– Fredrik Backman , A Man Called Ove”

Enjoy!

50 thoughts on “A Man Called Ove

    1. George Post author

      Hey uju…how are you? That’s unfortunate about Amazon. Do you have a local bookstore that might have it in stock? It’s not a new book. I hope you find it. I’m sure you’ll enjoy it.
      Great to hear from you. Stay well…:)

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      1. uju

        Oh my! I did find an eBook and I read it and this is the best thing I’ve read in a liking time.
        Thank you for recommending it 🙂

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  1. Osyth

    I haven’t ‘known’ you for long but I’m confident that your recommendation will be worthwhile for me. In honesty as a hungry and voracious reader I will pretty much read anything that’s put in front of me and I am always delighted with new ideas. Thank you

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    1. George Post author

      Thank you, Osyth. I hope you enjoy it if you read it. I’ve only suggested one other book on here and although The Great Gatsby is my favorite book, The Shadow Of The Wind became a very close second after I read it a few years ago. The author is Carlos Ruiz Zafron and the story reads more like beautiful poetry than prose. A line from the story..”few things leave a deeper mark on the reader than the first book that finds its way to his heart.”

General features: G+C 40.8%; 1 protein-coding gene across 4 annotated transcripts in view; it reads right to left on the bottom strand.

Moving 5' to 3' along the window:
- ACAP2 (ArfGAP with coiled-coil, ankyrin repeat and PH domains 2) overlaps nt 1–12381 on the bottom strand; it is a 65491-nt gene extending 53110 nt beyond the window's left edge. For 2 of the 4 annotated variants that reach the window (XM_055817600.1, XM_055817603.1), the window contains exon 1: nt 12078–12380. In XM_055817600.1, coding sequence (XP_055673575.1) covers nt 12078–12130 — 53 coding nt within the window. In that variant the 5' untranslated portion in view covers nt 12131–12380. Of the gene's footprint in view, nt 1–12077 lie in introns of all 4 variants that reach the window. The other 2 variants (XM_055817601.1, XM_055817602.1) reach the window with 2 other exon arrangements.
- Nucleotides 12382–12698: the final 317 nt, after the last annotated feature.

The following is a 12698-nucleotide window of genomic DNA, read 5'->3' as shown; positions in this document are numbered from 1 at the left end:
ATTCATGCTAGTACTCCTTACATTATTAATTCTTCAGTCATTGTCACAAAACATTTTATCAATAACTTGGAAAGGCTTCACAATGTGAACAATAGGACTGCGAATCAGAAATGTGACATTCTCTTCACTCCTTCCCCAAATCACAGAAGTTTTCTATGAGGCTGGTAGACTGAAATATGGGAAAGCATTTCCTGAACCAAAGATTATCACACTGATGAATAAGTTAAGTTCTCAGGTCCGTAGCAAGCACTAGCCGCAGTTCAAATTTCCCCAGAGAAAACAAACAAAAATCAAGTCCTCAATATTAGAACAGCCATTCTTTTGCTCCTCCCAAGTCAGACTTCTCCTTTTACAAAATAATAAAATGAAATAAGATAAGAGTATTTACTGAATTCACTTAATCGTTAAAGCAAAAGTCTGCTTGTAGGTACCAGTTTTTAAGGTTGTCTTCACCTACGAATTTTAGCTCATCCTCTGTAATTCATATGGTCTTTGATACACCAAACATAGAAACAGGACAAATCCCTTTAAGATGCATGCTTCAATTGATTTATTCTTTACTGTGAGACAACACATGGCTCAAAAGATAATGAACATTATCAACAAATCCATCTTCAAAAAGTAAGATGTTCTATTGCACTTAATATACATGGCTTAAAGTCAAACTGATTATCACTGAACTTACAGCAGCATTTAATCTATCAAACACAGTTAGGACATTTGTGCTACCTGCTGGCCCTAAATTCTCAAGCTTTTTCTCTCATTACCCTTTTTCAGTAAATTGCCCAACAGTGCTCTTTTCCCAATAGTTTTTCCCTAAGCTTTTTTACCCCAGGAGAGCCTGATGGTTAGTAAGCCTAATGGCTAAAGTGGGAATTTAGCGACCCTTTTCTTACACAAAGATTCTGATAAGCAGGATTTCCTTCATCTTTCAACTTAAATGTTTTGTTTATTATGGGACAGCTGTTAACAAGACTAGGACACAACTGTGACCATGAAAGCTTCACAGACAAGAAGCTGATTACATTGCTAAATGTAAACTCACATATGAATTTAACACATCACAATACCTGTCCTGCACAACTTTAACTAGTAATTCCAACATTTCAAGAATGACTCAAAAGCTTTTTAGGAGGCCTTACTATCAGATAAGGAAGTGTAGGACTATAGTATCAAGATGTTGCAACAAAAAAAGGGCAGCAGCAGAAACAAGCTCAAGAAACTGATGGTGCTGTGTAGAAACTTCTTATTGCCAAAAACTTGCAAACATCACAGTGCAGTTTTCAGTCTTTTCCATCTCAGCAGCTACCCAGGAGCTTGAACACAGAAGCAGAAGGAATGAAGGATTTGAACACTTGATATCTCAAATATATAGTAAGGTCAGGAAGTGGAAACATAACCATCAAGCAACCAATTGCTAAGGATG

If you love to read, you will love this book.
      Enjoy!

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      1. Osyth

        What an exquisite little gem of a line – how dan I resist when the writer so clearly understands the condition of the reader. The Great Gatsby would argue for my top spot if, at gun-point I was forced to compile an achingly short list of my favourite books. This is an exercise I force myself to go through often with books, films, music and artwork, even buildings …. I keep notebooks, have done since my teens which are pebble-dashed with lists tucked amongst all sorts of ramblings and discursive wanderings and it is interesting to see what changes and what remains the same.

        Liked by 1 person

  2. Kim Gorman